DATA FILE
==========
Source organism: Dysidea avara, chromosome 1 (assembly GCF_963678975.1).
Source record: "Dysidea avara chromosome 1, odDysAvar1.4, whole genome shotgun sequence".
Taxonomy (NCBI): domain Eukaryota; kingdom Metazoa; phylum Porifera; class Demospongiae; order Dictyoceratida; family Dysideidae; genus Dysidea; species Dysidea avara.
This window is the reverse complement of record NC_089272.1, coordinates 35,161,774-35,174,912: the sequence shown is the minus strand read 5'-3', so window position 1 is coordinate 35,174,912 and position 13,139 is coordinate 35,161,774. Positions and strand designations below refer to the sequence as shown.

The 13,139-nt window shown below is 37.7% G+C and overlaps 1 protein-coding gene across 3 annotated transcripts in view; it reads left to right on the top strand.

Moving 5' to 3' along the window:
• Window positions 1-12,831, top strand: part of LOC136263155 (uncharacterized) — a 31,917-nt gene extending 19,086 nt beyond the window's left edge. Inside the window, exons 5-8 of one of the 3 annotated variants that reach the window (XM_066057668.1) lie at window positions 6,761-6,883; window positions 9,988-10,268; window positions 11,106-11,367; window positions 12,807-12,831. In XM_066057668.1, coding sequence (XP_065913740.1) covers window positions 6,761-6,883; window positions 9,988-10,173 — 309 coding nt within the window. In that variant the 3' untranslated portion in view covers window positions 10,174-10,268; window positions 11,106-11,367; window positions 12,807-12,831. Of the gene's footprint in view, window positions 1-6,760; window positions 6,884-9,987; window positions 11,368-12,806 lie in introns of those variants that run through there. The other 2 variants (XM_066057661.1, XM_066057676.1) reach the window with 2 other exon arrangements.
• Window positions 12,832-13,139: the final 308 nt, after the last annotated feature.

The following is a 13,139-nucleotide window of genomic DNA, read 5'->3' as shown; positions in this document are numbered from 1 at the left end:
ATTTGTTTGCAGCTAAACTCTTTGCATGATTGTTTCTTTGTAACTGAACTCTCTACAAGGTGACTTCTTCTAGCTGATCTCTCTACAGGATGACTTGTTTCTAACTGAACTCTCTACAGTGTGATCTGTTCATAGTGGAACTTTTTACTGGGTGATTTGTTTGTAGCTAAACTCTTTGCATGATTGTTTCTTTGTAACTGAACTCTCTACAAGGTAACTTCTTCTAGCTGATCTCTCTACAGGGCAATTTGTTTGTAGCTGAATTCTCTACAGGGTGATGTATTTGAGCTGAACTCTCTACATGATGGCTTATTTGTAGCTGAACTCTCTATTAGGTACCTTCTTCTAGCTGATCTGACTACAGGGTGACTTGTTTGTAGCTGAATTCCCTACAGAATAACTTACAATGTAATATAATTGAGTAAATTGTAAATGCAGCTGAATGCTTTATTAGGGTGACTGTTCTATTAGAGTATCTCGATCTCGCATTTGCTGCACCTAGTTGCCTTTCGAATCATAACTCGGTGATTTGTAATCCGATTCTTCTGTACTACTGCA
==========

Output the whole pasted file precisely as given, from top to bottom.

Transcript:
Source organism: Dysidea avara, chromosome 1 (assembly GCF_963678975.1).
Source record: "Dysidea avara chromosome 1, odDysAvar1.4, whole genome shotgun sequence".
Taxonomy (NCBI): domain Eukaryota; kingdom Metazoa; phylum Porifera; class Demospongiae; order Dictyoceratida; family Dysideidae; genus Dysidea; species Dysidea avara.
This window is the reverse complement of record NC_089272.1, coordinates 35,161,774-35,174,912: the sequence shown is the minus strand read 5'-3', so window position 1 is coordinate 35,174,912 and position 13,139 is coordinate 35,161,774. Positions and strand designations below refer to the sequence as shown.

The 13,139-nt window shown below is 37.7% G+C and overlaps 1 protein-coding gene across 3 annotated transcripts in view; it reads left to right on the top strand.

Moving 5' to 3' along the window:
• Window positions 1-12,831, top strand: part of LOC136263155 (uncharacterized) — a 31,917-nt gene extending 19,086 nt beyond the window's left edge. Inside the window, exons 5-8 of one of the 3 annotated variants that reach the window (XM_066057668.1) lie at window positions 6,761-6,883; window positions 9,988-10,268; window positions 11,106-11,367; window positions 12,807-12,831. In XM_066057668.1, coding sequence (XP_065913740.1) covers window positions 6,761-6,883; window positions 9,988-10,173 — 309 coding nt within the window. In that variant the 3' untranslated portion in view covers window positions 10,174-10,268; window positions 11,106-11,367; window positions 12,807-12,831. Of the gene's footprint in view, window positions 1-6,760; window positions 6,884-9,987; window positions 11,368-12,806 lie in introns of those variants that run through there. The other 2 variants (XM_066057661.1, XM_066057676.1) reach the window with 2 other exon arrangements.
• Window positions 12,832-13,139: the final 308 nt, after the last annotated feature.

The following is a 13,139-nucleotide window of genomic DNA, read 5'->3' as shown; positions in this document are numbered from 1 at the left end:
ATTTGTTTGCAGCTAAACTCTTTGCATGATTGTTTCTTTGTAACTGAACTCTCTACAAGGTGACTTCTTCTAGCTGATCTCTCTACAGGATGACTTGTTTCTAACTGAACTCTCTACAGTGTGATCTGTTCATAGTGGAACTTTTTACTGGGTGATTTGTTTGTAGCTAAACTCTTTGCATGATTGTTTCTTTGTAACTGAACTCTCTACAAGGTAACTTCTTCTAGCTGATCTCTCTACAGGGCAATTTGTTTGTAGCTGAATTCTCTACAGGGTGATGTATTTGAGCTGAACTCTCTACATGATGGCTTATTTGTAGCTGAACTCTCTATTAGGTACCTTCTTCTAGCTGATCTGACTACAGGGTGACTTGTTTGTAGCTGAATTCCCTACAGAATAACTTACAATGTAATATAATTGAGTAAATTGTAAATGCAGCTGAATGCTTTATTAGGGTGACTGTTCTATTAGAGTATCTCGATCTCGCATTTGCTGCACCTAGTTGCCTTTCGAATCATAACTCGGTGATTTGTAATCCGATTCTTCTGTACTACTGCA